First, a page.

Starring: Kaya Scodelario, Barry Pepper, Ross Anderson
Director: Alexandre Aja
Running Time: 87 mins
Crawl is an American film about a woman who finds herself trapped in her Florida home with her father in the midst of a Category 5 hurricane, and surrounded by vicious, man-eating alligators.
Hardly a modern masterpiece of cinema, there are few films out there as purely ridiculous, over-the-top and chaotic as Crawl. And yet, that’s exactly why it’s such a brilliant watch, taking the classic creature feature genre to new heights with both hilariously entertaining action and genuinely exhilarating thrills and tension, proving a snappy hour and a half of brilliant blockbuster fun that I absolutely adored from beginning to end.
It’s important, though, for me to say that this isn’t one of those so-bad-it’s-good movies. It’s not a Sharknado or Megashark vs. Giant Octopus or whatever it’s called, but actually a well-made, genuinely exciting monster thriller. Think of The Shallows for the most recent direct comparison, a film that, as ridiculous and silly as it may seem from the outside, actually has some real merit throughout.
And that’s what I really liked about Crawl. It’s a little more on the ridiculous side compared to The Shallows, but it doesn’t forget about the basic requirements of creating tension and excitement, as well as featuring likable and generally intelligent main characters. As a result, it’s not just enjoyable because the killer gator premise is so crazy, but because it’s actually an exciting action thriller.
Director Alexandre Aja does a great job right the way through. After a slightly draggy opening 15 minutes, the film gets right down to business with what you’ve come to see, and explodes into a frenzy of rapid-fire action that doesn’t let up right until the end.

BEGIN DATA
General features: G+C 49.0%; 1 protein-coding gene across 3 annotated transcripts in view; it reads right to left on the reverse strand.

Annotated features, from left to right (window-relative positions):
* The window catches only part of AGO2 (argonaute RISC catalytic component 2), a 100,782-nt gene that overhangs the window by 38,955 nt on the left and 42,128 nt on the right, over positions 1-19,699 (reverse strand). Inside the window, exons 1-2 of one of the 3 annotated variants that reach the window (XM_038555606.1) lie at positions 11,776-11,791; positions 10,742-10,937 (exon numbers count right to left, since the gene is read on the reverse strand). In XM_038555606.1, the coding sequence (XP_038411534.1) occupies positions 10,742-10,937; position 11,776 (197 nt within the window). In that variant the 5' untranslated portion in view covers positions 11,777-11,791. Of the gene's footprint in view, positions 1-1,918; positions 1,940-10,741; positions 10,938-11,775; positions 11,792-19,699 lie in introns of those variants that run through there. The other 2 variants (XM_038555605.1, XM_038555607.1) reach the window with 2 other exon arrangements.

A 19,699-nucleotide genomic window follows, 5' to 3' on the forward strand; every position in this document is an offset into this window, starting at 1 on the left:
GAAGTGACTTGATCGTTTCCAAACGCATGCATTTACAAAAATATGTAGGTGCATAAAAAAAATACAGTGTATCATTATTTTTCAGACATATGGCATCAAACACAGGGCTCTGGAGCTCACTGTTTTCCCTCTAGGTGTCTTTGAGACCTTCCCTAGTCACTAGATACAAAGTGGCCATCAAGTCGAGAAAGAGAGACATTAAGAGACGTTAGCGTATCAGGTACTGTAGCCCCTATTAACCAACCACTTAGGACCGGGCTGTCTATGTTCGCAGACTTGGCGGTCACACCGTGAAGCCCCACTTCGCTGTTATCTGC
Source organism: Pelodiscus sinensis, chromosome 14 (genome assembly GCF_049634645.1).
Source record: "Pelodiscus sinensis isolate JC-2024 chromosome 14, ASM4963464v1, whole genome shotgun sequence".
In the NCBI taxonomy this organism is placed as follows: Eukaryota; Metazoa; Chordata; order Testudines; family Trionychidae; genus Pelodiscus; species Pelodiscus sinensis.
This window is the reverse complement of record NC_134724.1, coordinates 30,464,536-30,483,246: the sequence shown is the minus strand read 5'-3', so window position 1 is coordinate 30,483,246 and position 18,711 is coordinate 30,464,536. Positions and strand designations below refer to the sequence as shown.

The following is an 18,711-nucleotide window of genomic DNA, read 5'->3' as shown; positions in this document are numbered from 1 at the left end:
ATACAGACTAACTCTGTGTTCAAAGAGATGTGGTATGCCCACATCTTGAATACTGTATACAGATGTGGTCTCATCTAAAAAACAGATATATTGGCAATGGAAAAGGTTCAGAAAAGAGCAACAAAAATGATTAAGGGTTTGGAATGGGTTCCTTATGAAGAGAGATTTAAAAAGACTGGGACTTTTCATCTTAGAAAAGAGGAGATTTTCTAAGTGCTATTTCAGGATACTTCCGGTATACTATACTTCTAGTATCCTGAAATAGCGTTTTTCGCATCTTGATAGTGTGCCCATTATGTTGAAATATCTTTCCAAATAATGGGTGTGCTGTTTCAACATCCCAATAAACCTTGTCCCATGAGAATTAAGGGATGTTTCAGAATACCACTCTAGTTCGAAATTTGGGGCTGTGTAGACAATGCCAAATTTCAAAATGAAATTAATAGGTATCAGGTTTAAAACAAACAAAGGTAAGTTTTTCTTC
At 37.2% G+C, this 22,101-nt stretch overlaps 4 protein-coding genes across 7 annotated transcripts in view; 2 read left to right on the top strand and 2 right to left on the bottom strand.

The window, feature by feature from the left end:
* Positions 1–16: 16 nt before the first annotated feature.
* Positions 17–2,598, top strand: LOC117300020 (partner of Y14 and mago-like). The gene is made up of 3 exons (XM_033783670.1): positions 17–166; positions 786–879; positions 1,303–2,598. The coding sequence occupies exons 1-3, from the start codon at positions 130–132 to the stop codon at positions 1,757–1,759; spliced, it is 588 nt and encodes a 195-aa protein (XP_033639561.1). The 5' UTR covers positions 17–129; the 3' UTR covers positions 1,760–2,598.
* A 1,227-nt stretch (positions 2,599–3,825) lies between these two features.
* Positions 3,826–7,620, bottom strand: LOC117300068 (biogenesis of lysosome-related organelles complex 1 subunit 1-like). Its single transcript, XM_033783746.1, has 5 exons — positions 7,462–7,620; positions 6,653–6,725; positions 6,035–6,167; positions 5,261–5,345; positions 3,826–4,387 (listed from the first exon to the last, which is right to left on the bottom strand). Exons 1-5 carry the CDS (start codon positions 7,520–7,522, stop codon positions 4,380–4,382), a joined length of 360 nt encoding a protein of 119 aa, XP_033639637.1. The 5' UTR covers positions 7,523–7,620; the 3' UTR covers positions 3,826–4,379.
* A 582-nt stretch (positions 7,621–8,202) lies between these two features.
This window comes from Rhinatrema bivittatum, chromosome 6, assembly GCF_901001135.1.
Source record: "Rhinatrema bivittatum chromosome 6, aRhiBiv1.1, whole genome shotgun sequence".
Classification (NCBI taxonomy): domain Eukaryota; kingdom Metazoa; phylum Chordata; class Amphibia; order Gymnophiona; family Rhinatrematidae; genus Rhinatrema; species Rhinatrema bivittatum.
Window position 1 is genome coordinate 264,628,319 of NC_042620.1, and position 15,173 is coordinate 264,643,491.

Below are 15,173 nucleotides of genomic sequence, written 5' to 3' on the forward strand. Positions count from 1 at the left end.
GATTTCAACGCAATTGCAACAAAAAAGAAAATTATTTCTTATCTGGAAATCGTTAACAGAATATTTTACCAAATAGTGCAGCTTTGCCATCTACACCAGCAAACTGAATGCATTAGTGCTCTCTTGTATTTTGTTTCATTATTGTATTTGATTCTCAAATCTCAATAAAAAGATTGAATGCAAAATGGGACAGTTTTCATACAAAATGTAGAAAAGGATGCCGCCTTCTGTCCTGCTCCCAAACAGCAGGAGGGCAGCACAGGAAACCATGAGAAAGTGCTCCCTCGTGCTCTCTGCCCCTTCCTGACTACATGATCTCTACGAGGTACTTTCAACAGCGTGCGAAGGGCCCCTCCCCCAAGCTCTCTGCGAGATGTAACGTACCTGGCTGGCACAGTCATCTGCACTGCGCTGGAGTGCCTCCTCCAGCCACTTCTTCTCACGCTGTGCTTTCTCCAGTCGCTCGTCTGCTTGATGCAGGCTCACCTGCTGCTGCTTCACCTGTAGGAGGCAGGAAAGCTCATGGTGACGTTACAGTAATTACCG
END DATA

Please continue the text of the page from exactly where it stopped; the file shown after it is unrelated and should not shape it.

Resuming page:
Aja injects an exhilarating and breathless pace into the movie that even The Shallows didn’t have, multiplying the fun and fear factor of the faceoff with a group of gators, and wrapping you up in the chaos of the entire situation, impressing with good, unpredictable twists and attacks, as well as a number of entertaining and satisfying jumpscares – something that’s really hard to get right.
The movie is perhaps a little visually darker and dingier than is perhaps best, with the majority of the story playing out in the muddy underside of a house in the middle of a hurricane, and the CGI on the alligators is far from world-class. However, as much as some production values don’t seem to be up to scratch, the film is still very professional, and feels a thousand times better than the likes of Sharknado that it will likely be compared to most.
Lead actors Kaya Scodelario and Barry Pepper are hugely entertaining right the way through, with Scodelario in particular being up for all the ridiculous fun, bringing a massively likable energy to the film that gets you on side into supporting her and her father as they battle desperately to escape the ever-worsening danger of both a Category 5 hurricane and a group of vicious alligators.
In the end, then, Crawl is the film that shows exactly how a modern monster movie should be made. With a focus on exciting, tense and unpredictable action and horror, the film is non-stop entertainment right the way through, featuring breathless, rapid pacing that works brilliantly in tandem with a playful and self-aware brand of monster horror that’s just as hilarious as it is surprisingly exhilarating.
It’s not a cinematic masterpiece, but Crawl takes a simple, fun premise and makes it work in spectacular fashion, proving perhaps one of the best creature features to hit the big screen in a long time, and that’s why I’m giving it an 8.0 overall.